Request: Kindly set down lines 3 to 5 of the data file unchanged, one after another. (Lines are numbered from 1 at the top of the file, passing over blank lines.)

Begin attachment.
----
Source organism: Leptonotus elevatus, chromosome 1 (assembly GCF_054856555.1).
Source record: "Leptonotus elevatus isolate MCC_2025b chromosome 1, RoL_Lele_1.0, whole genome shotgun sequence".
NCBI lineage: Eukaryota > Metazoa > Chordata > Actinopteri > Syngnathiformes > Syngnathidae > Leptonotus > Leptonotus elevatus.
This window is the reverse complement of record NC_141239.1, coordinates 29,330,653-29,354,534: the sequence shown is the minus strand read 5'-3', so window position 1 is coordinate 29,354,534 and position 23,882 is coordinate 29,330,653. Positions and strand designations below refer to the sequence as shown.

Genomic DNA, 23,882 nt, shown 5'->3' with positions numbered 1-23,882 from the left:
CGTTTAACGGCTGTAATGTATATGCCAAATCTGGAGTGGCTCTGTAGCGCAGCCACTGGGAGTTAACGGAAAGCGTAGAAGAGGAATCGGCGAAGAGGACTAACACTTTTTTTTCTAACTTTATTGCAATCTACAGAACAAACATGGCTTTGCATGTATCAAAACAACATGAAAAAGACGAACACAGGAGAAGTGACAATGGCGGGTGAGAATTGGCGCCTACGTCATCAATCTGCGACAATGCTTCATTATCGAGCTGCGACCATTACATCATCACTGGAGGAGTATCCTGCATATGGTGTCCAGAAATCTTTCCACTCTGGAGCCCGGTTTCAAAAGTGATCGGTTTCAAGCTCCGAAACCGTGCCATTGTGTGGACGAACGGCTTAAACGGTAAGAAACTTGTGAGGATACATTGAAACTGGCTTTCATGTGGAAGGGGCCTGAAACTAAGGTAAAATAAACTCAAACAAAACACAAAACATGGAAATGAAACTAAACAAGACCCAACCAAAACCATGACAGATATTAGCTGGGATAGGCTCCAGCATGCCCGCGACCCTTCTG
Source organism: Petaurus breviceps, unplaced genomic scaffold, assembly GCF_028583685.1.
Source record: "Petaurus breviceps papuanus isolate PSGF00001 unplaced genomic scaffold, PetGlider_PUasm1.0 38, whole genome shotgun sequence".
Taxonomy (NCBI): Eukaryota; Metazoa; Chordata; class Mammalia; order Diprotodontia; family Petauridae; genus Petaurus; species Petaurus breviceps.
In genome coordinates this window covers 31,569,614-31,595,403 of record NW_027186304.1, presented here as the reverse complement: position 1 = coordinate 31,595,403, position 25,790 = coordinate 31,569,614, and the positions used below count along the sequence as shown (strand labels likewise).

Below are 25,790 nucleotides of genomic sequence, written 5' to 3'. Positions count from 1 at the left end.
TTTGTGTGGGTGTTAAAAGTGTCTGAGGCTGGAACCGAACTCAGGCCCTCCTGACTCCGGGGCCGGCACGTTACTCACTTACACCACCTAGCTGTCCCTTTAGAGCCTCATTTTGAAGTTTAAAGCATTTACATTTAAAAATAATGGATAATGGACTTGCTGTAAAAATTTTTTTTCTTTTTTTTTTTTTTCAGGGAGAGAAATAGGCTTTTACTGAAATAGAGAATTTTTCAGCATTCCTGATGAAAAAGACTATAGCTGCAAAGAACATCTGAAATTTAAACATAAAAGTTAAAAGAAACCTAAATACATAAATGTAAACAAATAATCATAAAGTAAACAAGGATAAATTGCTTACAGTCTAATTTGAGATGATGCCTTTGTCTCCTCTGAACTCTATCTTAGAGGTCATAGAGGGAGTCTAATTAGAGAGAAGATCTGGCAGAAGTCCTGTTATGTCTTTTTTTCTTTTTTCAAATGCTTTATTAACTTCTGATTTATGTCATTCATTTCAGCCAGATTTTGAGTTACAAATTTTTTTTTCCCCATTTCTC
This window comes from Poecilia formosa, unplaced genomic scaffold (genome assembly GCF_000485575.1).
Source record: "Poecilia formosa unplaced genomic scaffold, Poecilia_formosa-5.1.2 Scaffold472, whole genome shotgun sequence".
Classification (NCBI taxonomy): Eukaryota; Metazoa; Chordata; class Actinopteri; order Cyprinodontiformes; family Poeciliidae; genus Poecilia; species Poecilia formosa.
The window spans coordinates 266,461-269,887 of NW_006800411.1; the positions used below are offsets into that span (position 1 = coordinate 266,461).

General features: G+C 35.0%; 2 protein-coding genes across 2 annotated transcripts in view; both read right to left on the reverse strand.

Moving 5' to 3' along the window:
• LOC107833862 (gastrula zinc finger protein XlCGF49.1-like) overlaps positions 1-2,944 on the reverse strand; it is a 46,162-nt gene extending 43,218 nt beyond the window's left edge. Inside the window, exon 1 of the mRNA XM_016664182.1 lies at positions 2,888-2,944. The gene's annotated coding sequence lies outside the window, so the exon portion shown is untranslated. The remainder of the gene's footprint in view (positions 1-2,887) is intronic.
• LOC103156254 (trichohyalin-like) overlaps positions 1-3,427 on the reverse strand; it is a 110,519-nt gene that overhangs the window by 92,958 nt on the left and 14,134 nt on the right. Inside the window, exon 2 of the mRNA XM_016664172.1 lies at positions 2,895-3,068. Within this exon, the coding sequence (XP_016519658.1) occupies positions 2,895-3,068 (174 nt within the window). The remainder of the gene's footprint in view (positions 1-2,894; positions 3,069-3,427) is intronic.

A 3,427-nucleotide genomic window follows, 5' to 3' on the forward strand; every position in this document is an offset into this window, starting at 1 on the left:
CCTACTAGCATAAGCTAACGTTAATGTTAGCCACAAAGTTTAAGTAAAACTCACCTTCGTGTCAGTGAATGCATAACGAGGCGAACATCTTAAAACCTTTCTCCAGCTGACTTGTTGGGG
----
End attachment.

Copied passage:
NCBI lineage: Eukaryota > Metazoa > Chordata > Actinopteri > Syngnathiformes > Syngnathidae > Leptonotus > Leptonotus elevatus.
This window is the reverse complement of record NC_141239.1, coordinates 29,330,653-29,354,534: the sequence shown is the minus strand read 5'-3', so window position 1 is coordinate 29,354,534 and position 23,882 is coordinate 29,330,653. Positions and strand designations below refer to the sequence as shown.

Genomic DNA, 23,882 nt, shown 5'->3' with positions numbered 1-23,882 from the left: